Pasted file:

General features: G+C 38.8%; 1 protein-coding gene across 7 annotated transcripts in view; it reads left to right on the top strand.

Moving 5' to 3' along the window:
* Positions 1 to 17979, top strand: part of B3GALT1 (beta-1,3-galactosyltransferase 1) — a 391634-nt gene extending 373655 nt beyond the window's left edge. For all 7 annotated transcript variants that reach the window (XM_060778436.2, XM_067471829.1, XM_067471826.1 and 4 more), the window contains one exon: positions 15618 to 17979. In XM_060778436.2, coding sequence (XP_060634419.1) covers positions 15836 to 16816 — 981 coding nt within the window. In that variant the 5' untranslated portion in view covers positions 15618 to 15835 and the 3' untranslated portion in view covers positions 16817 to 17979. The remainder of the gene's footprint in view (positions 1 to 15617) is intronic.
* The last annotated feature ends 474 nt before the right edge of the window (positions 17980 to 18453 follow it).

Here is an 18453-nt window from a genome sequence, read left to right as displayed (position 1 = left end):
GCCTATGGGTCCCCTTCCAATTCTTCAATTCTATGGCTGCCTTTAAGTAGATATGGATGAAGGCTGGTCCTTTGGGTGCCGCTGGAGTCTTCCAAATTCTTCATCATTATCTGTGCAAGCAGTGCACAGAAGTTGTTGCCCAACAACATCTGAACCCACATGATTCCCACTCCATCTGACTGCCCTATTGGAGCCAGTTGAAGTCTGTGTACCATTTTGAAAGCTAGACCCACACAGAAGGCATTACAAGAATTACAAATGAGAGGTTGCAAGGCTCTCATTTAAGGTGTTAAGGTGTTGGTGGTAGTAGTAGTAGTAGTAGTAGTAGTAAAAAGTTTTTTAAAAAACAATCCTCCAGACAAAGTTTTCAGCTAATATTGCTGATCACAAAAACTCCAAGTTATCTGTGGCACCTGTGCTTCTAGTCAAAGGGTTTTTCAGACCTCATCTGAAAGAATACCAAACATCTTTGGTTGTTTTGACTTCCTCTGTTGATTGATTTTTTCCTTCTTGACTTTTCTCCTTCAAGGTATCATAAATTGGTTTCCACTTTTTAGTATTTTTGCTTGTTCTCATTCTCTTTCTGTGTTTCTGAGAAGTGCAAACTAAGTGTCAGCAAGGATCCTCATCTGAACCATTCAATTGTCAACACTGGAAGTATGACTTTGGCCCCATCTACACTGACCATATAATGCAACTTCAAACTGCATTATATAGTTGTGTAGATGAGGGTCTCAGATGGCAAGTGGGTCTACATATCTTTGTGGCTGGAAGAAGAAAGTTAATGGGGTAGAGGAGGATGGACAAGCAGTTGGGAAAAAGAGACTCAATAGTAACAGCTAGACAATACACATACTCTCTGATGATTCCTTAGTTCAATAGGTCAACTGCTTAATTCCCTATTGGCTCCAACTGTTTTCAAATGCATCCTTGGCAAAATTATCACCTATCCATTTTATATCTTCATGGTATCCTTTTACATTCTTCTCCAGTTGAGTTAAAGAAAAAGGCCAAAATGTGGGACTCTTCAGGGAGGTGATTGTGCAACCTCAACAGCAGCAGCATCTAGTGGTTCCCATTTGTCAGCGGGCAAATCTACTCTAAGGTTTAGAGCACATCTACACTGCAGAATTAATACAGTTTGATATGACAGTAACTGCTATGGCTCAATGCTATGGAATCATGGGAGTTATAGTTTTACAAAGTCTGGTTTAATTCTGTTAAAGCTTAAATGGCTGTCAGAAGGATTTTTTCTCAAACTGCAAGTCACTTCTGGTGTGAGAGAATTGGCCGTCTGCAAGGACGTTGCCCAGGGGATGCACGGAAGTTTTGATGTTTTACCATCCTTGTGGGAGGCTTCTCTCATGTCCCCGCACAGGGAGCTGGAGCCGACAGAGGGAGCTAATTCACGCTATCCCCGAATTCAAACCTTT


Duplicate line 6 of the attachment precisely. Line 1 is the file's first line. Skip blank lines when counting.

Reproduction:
GCCTATGGGTCCCCTTCCAATTCTTCAATTCTATGGCTGCCTTTAAGTAGATATGGATGAAGGCTGGTCCTTTGGGTGCCGCTGGAGTCTTCCAAATTCTTCATCATTATCTGTGCAAGCAGTGCACAGAAGTTGTTGCCCAACAACATCTGAACCCACATGATTCCCACTCCATCTGACTGCCCTATTGGAGCCAGTTGAAGTCTGTGTACCATTTTGAAAGCTAGACCCACACAGAAGGCATTACAAGAATTACAAATGAGAGGTTGCAAGGCTCTCATTTAAGGTGTTAAGGTGTTGGTGGTAGTAGTAGTAGTAGTAGTAGTAGTAAAAAGTTTTTTAAAAAACAATCCTCCAGACAAAGTTTTCAGCTAATATTGCTGATCACAAAAACTCCAAGTTATCTGTGGCACCTGTGCTTCTAGTCAAAGGGTTTTTCAGACCTCATCTGAAAGAATACCAAACATCTTTGGTTGTTTTGACTTCCTCTGTTGATTGATTTTTTCCTTCTTGACTTTTCTCCTTCAAGGTATCATAAATTGGTTTCCACTTTTTAGTATTTTTGCTTGTTCTCATTCTCTTTCTGTGTTTCTGAGAAGTGCAAACTAAGTGTCAGCAAGGATCCTCATCTGAACCATTCAATTGTCAACACTGGAAGTATGACTTTGGCCCCATCTACACTGACCATATAATGCAACTTCAAACTGCATTATATAGTTGTGTAGATGAGGGTCTCAGATGGCAAGTGGGTCTACATATCTTTGTGGCTGGAAGAAGAAAGTTAATGGGGTAGAGGAGGATGGACAAGCAGTTGGGAAAAAGAGACTCAATAGTAACAGCTAGACAATACACATACTCTCTGATGATTCCTTAGTTCAATAGGTCAACTGCTTAATTCCCTATTGGCTCCAACTGTTTTCAAATGCATCCTTGGCAAAATTATCACCTATCCATTTTATATCTTCATGGTATCCTTTTACATTCTTCTCCAGTTGAGTTAAAGAAAAAGGCCAAAATGTGGGACTCTTCAGGGAGGTGATTGTGCAACCTCAACAGCAGCAGCATCTAGTGGTTCCCATTTGTCAGCGGGCAAATCTACTCTAAGGTTTAGAGCACATCTACACTGCAGAATTAATACAGTTTGATATGACAGTAACTGCTATGGCTCAATGCTATGGAATCATGGGAGTTATAGTTTTACAAAGTCTGGTTTAATTCTGTTAAAGCTTAAATGGCTGTCAGAAGGATTTTTTCTCAAACTGCAAGTCACTTCTGGTGTGAGAGAATTGGCCGTCTGCAAGGACGTTGCCCAGGGGATGCACGGAAGTTTTGATGTTTTACCATCCTTGTGGGAGGCTTCTCTCATGTCCCCGCACAGGGAGCTGGAGCCGACAGAGGGAGCTAATTCACGCTATCCCCGAATTCAAACCTTT